'I'm Marion Cotillard and THIS IS JACKASS!' *moves a train into a street*
'I'm Dileep Rao and THIS IS JACKASS!' *drives a van off a bridge*
'I'm Ellen Page and THIS IS JACKASS!' *jumps off a building, grabbing a reluctant Cillian Murphy with him*
'I'm Tom Hardy and THIS IS JACKASS!' *blows up a fortress*
'I'm Joseph Gordon-Levitt and THIS IS JACKASS!' *crashes an elevator - in no gravity*
'I'm Ken Watanabe and this bullet wound gave me Alzheimer's. Who am I again?'
'I'm Leonardo Di Caprio and THIS I--'
I'm not going to really cheat this review, though. Just a joke I've had for that person, summing the movie up in seven (actually six and a half lines). The movie has its strengths and weaknesses. It's not my favorite movie, but I can enjoy it and still watch it every once in a while with friends. The concept is interesting and they open up enough of a dialogue with the study of dreams to encourage both intellectual masses on the subject and then make it an accessible enough cinematic experience to bring in the laymen like myself. But they don't delve too much into it, and it's a bit too torturous of a tease. It doesn't say enough on the subject in the first third of the picture.
|My best friend showed me this pic. You gotta admit you saw this meme coming.|
Move on to the third act, where they begin sort of saying a bit too much. The cinematic meaning of 'show, don't tell comes to mind.' I think Christopher Nolan is a directorial giant, he's on his way to better things, it's all the more sweeter that he's commercially successful, which means whatever movie projects he should attempt now, since The Dark Knight trilogy has wrapped, he's going to get any project he wants funded. He can make a sequel to Birdemic and it's going to be funded by everybody in film with money. But he can't write well. He just can't. He either puts too much or puts too little. If a moment of realization occurs, he has the character say 'I realize this', he doesn't have enough trust in the nuances of the acting. When he introduces his characters, they are all two-dimensional. Arthur has no arc. Eames has no arc. Yusuf has like an arc that involves 'Huh, I don't go into dreams. Okay, I'll go into dreams' and that's it. The only characters with an arc are Cobb and, to a lesser degree since it gets swallowed up by the action of the third act, Ariadne. Not even the homicidal ex-wife has an arc, she just starts crazy and ends crazy.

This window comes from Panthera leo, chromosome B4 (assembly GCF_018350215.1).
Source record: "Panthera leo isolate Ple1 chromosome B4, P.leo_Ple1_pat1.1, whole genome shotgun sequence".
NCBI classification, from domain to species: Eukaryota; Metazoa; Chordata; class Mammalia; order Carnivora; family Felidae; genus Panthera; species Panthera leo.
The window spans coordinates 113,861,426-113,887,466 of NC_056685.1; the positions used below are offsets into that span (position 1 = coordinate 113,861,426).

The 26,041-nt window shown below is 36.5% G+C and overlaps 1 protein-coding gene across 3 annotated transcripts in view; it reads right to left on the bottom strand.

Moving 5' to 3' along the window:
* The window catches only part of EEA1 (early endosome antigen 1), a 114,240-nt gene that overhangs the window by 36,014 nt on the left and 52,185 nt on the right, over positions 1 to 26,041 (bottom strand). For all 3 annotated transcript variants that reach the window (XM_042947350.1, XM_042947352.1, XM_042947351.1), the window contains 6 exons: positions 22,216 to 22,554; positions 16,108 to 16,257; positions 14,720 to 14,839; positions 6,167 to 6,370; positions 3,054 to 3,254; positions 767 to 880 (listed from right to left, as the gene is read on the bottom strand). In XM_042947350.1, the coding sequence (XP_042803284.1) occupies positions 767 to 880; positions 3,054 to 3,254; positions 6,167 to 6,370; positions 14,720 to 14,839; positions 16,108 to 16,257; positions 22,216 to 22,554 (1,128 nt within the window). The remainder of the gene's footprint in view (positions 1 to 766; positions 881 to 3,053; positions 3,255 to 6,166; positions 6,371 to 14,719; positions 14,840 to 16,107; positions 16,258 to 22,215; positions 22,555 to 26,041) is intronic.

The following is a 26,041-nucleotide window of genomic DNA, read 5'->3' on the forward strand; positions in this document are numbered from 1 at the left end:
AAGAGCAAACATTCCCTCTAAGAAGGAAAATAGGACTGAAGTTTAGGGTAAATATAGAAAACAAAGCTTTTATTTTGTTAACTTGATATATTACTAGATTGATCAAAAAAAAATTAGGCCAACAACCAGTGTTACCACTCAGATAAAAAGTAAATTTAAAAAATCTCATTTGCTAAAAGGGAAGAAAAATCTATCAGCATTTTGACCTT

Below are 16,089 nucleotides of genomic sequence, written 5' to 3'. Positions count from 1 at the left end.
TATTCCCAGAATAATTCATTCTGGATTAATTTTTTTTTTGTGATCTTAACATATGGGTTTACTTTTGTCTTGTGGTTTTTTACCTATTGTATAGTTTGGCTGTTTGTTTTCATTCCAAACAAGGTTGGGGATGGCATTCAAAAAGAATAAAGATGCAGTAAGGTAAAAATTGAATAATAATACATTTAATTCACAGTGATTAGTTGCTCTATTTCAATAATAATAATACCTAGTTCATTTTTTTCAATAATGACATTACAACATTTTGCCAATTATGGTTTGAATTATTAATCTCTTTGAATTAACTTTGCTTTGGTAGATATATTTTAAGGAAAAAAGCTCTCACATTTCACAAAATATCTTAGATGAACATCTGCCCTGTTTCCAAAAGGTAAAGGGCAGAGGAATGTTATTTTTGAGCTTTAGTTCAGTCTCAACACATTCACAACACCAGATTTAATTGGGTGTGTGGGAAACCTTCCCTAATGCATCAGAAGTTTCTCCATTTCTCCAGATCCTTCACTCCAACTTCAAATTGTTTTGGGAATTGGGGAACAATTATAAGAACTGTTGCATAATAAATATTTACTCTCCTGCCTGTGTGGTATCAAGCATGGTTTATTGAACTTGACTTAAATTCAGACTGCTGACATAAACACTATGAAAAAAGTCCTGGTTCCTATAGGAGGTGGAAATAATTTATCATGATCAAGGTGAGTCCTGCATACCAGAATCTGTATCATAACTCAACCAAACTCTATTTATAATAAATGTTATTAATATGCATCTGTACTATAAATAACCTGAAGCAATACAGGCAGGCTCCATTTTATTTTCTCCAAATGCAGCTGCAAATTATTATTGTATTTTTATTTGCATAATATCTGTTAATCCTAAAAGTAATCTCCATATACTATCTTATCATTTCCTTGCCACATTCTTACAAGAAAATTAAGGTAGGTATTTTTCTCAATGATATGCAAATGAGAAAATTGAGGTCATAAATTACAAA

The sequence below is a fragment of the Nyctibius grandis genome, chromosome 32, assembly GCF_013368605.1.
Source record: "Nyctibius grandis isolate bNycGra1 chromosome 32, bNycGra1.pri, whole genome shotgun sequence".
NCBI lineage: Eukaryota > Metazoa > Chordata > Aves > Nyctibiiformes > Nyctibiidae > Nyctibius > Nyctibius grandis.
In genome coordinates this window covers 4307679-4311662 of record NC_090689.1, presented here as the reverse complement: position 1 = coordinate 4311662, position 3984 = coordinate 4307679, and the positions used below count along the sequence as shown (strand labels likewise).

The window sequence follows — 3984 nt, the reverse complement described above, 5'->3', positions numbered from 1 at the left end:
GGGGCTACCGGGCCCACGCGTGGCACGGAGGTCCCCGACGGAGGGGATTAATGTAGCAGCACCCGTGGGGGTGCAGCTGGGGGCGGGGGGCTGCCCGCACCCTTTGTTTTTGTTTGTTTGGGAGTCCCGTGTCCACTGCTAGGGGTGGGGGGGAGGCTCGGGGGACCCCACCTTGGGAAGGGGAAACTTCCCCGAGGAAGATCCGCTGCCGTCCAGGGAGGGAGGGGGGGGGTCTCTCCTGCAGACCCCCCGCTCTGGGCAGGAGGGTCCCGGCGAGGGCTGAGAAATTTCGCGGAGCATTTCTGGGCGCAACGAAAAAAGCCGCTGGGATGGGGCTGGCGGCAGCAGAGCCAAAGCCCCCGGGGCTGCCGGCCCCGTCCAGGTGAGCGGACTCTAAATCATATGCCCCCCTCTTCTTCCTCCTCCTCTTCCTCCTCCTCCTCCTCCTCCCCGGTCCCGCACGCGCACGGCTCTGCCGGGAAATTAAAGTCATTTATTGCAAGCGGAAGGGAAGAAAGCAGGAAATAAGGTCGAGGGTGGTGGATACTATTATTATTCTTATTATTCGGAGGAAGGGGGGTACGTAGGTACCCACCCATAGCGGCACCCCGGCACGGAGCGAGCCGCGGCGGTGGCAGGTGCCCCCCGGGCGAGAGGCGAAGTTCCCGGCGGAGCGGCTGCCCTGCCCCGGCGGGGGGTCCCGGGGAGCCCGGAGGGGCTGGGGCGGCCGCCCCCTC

|'That's right, I have no problems with your unstable |
psychological fugue appearing in my dream threatening death.'
However, at least it makes it's plot in threes for easy accessibility to the audience. It's obvious there's a beginning, a middle and an end. And the picture does make a great use of introduction in its opening sequence, allowing us to fully know the details of the mission Cobb and company will be given before he is even offered the job. The train/riot/party sequence could make for it's own short film for its very efficient use of establishment.
This does not change the fact that the visuals are very rewarding as a piece unto themselves. The work put into even the computer-generated effects is very apparent and worthwhile. I'd love to be present on the set to see all this work. Chris Nolan and Wally Pfister certainly have a knack for camera movements and visual elements. The soundtrack ain't too bad neither, with an instant icon of a theme and a revival of Edith Piaf in it of its own.
Overall, I give it a 7 out of ten. Majorly style over substance, but the style really makes for a modern sci fi adventure that could endure long after the life of this blog and portray an icon of our entry into the 2010s.
I discovered Dream Theater has taken to utilizing a piece of score in opening its usual concert setlist. Lol, get it? Dream Theater? Dream? I thought it was funny, man...